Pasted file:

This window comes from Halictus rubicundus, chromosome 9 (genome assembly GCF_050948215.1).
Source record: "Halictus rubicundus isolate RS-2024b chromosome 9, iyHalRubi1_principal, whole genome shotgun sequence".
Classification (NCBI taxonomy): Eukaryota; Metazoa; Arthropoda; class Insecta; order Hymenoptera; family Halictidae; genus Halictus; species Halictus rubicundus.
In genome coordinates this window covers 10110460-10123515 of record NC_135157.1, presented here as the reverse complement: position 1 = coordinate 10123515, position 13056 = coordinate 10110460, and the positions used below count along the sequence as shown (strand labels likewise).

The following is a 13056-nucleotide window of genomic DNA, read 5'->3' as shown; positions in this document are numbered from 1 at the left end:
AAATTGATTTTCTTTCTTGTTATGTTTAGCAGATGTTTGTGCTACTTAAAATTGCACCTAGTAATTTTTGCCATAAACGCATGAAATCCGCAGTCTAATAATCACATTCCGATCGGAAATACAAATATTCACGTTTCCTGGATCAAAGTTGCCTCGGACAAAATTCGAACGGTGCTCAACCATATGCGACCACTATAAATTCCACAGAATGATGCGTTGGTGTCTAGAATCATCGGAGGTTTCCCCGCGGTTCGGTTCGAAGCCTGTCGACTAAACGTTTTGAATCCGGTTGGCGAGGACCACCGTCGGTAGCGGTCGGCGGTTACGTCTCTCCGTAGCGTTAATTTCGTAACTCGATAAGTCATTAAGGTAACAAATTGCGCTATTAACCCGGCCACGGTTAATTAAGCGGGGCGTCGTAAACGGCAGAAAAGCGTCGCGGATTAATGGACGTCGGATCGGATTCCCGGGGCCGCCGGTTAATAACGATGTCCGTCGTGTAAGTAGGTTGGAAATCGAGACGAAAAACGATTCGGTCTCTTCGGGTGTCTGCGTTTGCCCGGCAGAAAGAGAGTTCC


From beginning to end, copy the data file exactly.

This window comes from Halictus rubicundus, chromosome 9 (genome assembly GCF_050948215.1).
Source record: "Halictus rubicundus isolate RS-2024b chromosome 9, iyHalRubi1_principal, whole genome shotgun sequence".
Classification (NCBI taxonomy): Eukaryota; Metazoa; Arthropoda; class Insecta; order Hymenoptera; family Halictidae; genus Halictus; species Halictus rubicundus.
In genome coordinates this window covers 10110460-10123515 of record NC_135157.1, presented here as the reverse complement: position 1 = coordinate 10123515, position 13056 = coordinate 10110460, and the positions used below count along the sequence as shown (strand labels likewise).

The following is a 13056-nucleotide window of genomic DNA, read 5'->3' as shown; positions in this document are numbered from 1 at the left end:
AAATTGATTTTCTTTCTTGTTATGTTTAGCAGATGTTTGTGCTACTTAAAATTGCACCTAGTAATTTTTGCCATAAACGCATGAAATCCGCAGTCTAATAATCACATTCCGATCGGAAATACAAATATTCACGTTTCCTGGATCAAAGTTGCCTCGGACAAAATTCGAACGGTGCTCAACCATATGCGACCACTATAAATTCCACAGAATGATGCGTTGGTGTCTAGAATCATCGGAGGTTTCCCCGCGGTTCGGTTCGAAGCCTGTCGACTAAACGTTTTGAATCCGGTTGGCGAGGACCACCGTCGGTAGCGGTCGGCGGTTACGTCTCTCCGTAGCGTTAATTTCGTAACTCGATAAGTCATTAAGGTAACAAATTGCGCTATTAACCCGGCCACGGTTAATTAAGCGGGGCGTCGTAAACGGCAGAAAAGCGTCGCGGATTAATGGACGTCGGATCGGATTCCCGGGGCCGCCGGTTAATAACGATGTCCGTCGTGTAAGTAGGTTGGAAATCGAGACGAAAAACGATTCGGTCTCTTCGGGTGTCTGCGTTTGCCCGGCAGAAAGAGAGTTCC